There's a dragon in my living room.
I've been trying to work on this column all week but it's difficult to concentrate with a dragon tearing up your house. Actually, I finally got some work done because the dragon was unconscious on the couch for a while. But I knocked over a coffee cup and it shattered on the floor. After a moment of terrifying silence, I heard the she-beast rustling and groaning as it slowly began to rise.
There's a dragon in my living room and now the dragon is awake.
The dragon, incidentally, wasn't always a dragon. She was once a young and gorgeous woman named W., who lived with me in a cottage by the sea. But she quit smoking three days ago and has since metamorphosed into this lizardy, winged creature that flies through the house, slashing or crushing anything in her path. Even our cats don't recognize her anymore. Whenever the dragon enters the room, Simba, the male, hisses while Aunt Suzy-pussy that she is-runs into a corner and urinates on something important.
Here's how it all started: a couple of weeks ago we had something of a scare. At about midnight, W. was stricken with an excruciating chest pain. She had been suffering flu-like symptoms for about a week without any improvement, so when the chest pains hit, I took her to the emergency room. It turned out she was suffering from pneumonia and pleurisy, which isn't bad compared to what might have been wrong with her. She's a smoker and we had some really bad thoughts. So later that night, while lying in bed, it was decided that, come Hell or Mt. St. Helens, W. was going to quit smoking.
But now that the pneumonia has begun to clear, and the little nico-demons of withdrawal have begun strafing her insides, her story has changed a tad. Now she's saying that she never really wanted to stop smoking, and she's only quitting to please me, that I made her promise under duress, and if I would just grant permission, she could have that cigarette she so desperately needs.
Now, anybody who knows W. knows that if she wants to do something, she's going to do it. Nobody's gonna tell her what to do-especially not no man-so I'm a bit surprised that she's waiting for my approval to smoke. But since she is waiting for my approval, I'm certainly not going to grant it. Instead, I give her positive reinforcement, saying things like, “You can do it, baby-sweetie” or “I'm so proud of you, honey-booby,” which, of course, she has no use for and understandably resents.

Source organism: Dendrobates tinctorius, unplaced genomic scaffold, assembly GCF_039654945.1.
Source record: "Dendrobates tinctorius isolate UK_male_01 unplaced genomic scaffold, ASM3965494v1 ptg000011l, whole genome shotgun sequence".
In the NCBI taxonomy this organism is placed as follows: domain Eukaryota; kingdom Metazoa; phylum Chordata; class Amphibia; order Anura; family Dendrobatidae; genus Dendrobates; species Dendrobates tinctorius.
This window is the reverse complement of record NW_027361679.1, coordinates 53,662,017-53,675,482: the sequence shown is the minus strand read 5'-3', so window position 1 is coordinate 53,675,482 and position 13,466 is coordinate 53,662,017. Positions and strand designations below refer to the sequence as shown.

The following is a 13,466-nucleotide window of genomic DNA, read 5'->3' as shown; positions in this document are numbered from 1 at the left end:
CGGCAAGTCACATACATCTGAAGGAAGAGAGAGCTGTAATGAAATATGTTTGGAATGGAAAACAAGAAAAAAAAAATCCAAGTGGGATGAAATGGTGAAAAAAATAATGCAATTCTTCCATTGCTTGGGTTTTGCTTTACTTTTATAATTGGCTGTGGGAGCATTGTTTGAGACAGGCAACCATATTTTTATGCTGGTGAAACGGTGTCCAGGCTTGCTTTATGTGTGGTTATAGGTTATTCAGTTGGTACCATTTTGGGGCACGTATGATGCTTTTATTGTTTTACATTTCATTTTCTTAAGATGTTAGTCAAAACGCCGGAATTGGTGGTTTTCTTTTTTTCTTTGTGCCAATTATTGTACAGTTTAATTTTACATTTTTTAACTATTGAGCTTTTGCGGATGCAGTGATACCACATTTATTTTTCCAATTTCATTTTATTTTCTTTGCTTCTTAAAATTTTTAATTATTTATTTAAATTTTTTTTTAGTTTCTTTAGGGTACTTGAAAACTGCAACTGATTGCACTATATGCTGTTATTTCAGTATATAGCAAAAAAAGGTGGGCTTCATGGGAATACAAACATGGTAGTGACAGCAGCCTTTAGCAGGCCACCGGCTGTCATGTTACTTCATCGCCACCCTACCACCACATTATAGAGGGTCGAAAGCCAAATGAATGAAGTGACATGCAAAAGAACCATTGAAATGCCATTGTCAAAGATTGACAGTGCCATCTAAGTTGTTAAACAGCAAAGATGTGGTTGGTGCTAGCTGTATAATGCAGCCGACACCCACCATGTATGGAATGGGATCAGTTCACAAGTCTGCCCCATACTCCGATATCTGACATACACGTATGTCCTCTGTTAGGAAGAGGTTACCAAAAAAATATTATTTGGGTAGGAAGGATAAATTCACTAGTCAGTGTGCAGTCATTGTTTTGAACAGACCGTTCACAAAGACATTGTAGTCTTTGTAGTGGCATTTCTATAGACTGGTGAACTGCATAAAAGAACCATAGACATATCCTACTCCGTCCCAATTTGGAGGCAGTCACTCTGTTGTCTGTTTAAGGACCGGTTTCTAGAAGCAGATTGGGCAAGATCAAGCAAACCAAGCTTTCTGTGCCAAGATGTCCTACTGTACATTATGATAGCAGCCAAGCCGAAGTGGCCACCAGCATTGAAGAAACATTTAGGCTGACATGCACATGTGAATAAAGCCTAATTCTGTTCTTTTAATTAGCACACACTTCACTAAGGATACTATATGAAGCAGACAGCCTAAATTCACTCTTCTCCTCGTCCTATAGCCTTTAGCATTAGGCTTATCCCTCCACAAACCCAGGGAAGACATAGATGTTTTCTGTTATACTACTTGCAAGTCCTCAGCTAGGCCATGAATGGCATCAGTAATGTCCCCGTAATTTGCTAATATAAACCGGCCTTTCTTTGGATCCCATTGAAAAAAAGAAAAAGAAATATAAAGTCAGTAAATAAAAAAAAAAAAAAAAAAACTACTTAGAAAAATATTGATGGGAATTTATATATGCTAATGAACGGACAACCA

Wednesday: The first official day of her quitting coincided with the day I began working on this column. It was to be some stupid piece about some stupid something or other, but the dragon was in the other room yelling at things and breaking stuff, so I couldn't concentrate enough to get past the first sentence:
“It was a storm and darky night.”
“It was a dorm and starky night.”
“It was a light and stormy park.”
Later that afternoon, the monster tried watching television. She flipped the dial incessantly, searching for a television program that she could smoke. Alas, no such program existed.
“Get me a Marlboro and I won't murder you in your sleep,” she bellowed from the other room.
“Sorry, honey-cookie,” I said, “No-can-doozy-woozy. But I am so very proud of you.”
Thursday: I awoke that morning to find a dragon on top of me-her razory forelegs wrapped around my neck, her dripping, reptilian maw just inches from my face.
“Give me a cigarette now or I'll slit your throat and smoke your vocal chords,” she bellowed.
“I'm so proud of you, sweetie,” I responded.
In a rage, she flew off me, and out the bedroom door. Simba hissed and leaped out of the way. Aunt Suzy was not so lucky. The dragon raked her talons across poor Suzy's spine, leaving the thing twitching in a pool of blood on the floor. The dragon swooped into the kitchen. She ripped the door off the refrigerator and rummaged for something she could smoke. I rushed in just in time to find her trying to light a can of parmesan cheese she had dangling from her lips. When that failed, she turned to me-her scales upright, tail swinging, eyes a blazy red-“You're a dead man,” she said. “I just wanted you to know that.”
Friday: You just can't write good when there's a komodo on the commode. That's how I find her: standing on the toilet, flapping her wings and screeching like she's crapping a Tonka Truck. I run over with a baseball bat in my hand and tell her, “I'm so proud of you, honey-sugar-face,” then swing the bat lovingly to the side of her head. I place her unconscious body on the sofa and gaze with affection. “Sleep well, my sweet homoeothermic salamander of love,” I say and slink off to the other room to finish this column. I make great progress until I knock over the coffee cup and it shatters on the floor. I hear rustling.
There's a dragon in my living room and the dragon is awake.
E-mail email@example.com and editor @SDcitybeat.com. (Author's note: In response to reading an advance copy of this column, W. responds, “Fuck you! This was all your idea.”)